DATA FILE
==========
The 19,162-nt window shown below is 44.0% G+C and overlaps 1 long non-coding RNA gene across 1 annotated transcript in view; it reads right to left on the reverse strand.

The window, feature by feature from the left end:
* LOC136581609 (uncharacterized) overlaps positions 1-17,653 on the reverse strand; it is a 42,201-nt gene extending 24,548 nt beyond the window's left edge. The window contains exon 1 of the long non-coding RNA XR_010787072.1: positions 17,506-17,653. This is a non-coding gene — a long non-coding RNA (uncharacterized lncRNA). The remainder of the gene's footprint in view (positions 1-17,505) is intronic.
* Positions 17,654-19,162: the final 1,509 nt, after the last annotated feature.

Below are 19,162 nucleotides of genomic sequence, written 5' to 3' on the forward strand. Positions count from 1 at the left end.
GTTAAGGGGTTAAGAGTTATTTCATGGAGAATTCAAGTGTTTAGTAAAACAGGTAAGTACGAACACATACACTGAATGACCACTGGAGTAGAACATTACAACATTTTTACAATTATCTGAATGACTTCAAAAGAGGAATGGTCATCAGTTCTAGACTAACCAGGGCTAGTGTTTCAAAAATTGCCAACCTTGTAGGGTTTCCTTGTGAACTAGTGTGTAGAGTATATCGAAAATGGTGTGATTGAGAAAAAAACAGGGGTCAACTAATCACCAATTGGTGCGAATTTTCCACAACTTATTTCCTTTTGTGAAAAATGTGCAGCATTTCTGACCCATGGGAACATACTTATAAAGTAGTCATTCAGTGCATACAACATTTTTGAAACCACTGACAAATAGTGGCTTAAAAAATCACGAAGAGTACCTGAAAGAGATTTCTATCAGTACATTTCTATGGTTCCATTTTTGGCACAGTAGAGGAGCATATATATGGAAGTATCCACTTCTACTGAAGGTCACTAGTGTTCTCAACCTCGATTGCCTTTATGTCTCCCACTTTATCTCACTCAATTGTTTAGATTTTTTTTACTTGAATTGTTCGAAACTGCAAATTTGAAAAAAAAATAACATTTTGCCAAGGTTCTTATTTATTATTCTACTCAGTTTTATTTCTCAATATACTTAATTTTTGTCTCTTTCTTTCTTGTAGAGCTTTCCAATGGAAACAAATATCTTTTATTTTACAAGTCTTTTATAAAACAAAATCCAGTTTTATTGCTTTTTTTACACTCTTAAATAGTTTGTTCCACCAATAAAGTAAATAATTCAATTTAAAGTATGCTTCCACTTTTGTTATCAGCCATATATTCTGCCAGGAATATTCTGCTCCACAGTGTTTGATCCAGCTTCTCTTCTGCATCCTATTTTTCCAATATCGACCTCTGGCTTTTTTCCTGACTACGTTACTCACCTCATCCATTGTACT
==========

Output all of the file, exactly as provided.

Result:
The 19,162-nt window shown below is 44.0% G+C and overlaps 1 long non-coding RNA gene across 1 annotated transcript in view; it reads right to left on the reverse strand.

The window, feature by feature from the left end:
* LOC136581609 (uncharacterized) overlaps positions 1-17,653 on the reverse strand; it is a 42,201-nt gene extending 24,548 nt beyond the window's left edge. The window contains exon 1 of the long non-coding RNA XR_010787072.1: positions 17,506-17,653. This is a non-coding gene — a long non-coding RNA (uncharacterized lncRNA). The remainder of the gene's footprint in view (positions 1-17,505) is intronic.
* Positions 17,654-19,162: the final 1,509 nt, after the last annotated feature.

Below are 19,162 nucleotides of genomic sequence, written 5' to 3' on the forward strand. Positions count from 1 at the left end.
GTTAAGGGGTTAAGAGTTATTTCATGGAGAATTCAAGTGTTTAGTAAAACAGGTAAGTACGAACACATACACTGAATGACCACTGGAGTAGAACATTACAACATTTTTACAATTATCTGAATGACTTCAAAAGAGGAATGGTCATCAGTTCTAGACTAACCAGGGCTAGTGTTTCAAAAATTGCCAACCTTGTAGGGTTTCCTTGTGAACTAGTGTGTAGAGTATATCGAAAATGGTGTGATTGAGAAAAAAACAGGGGTCAACTAATCACCAATTGGTGCGAATTTTCCACAACTTATTTCCTTTTGTGAAAAATGTGCAGCATTTCTGACCCATGGGAACATACTTATAAAGTAGTCATTCAGTGCATACAACATTTTTGAAACCACTGACAAATAGTGGCTTAAAAAATCACGAAGAGTACCTGAAAGAGATTTCTATCAGTACATTTCTATGGTTCCATTTTTGGCACAGTAGAGGAGCATATATATGGAAGTATCCACTTCTACTGAAGGTCACTAGTGTTCTCAACCTCGATTGCCTTTATGTCTCCCACTTTATCTCACTCAATTGTTTAGATTTTTTTTACTTGAATTGTTCGAAACTGCAAATTTGAAAAAAAAATAACATTTTGCCAAGGTTCTTATTTATTATTCTACTCAGTTTTATTTCTCAATATACTTAATTTTTGTCTCTTTCTTTCTTGTAGAGCTTTCCAATGGAAACAAATATCTTTTATTTTACAAGTCTTTTATAAAACAAAATCCAGTTTTATTGCTTTTTTTACACTCTTAAATAGTTTGTTCCACCAATAAAGTAAATAATTCAATTTAAAGTATGCTTCCACTTTTGTTATCAGCCATATATTCTGCCAGGAATATTCTGCTCCACAGTGTTTGATCCAGCTTCTCTTCTGCATCCTATTTTTCCAATATCGACCTCTGGCTTTTTTCCTGACTACGTTACTCACCTCATCCATTGTACT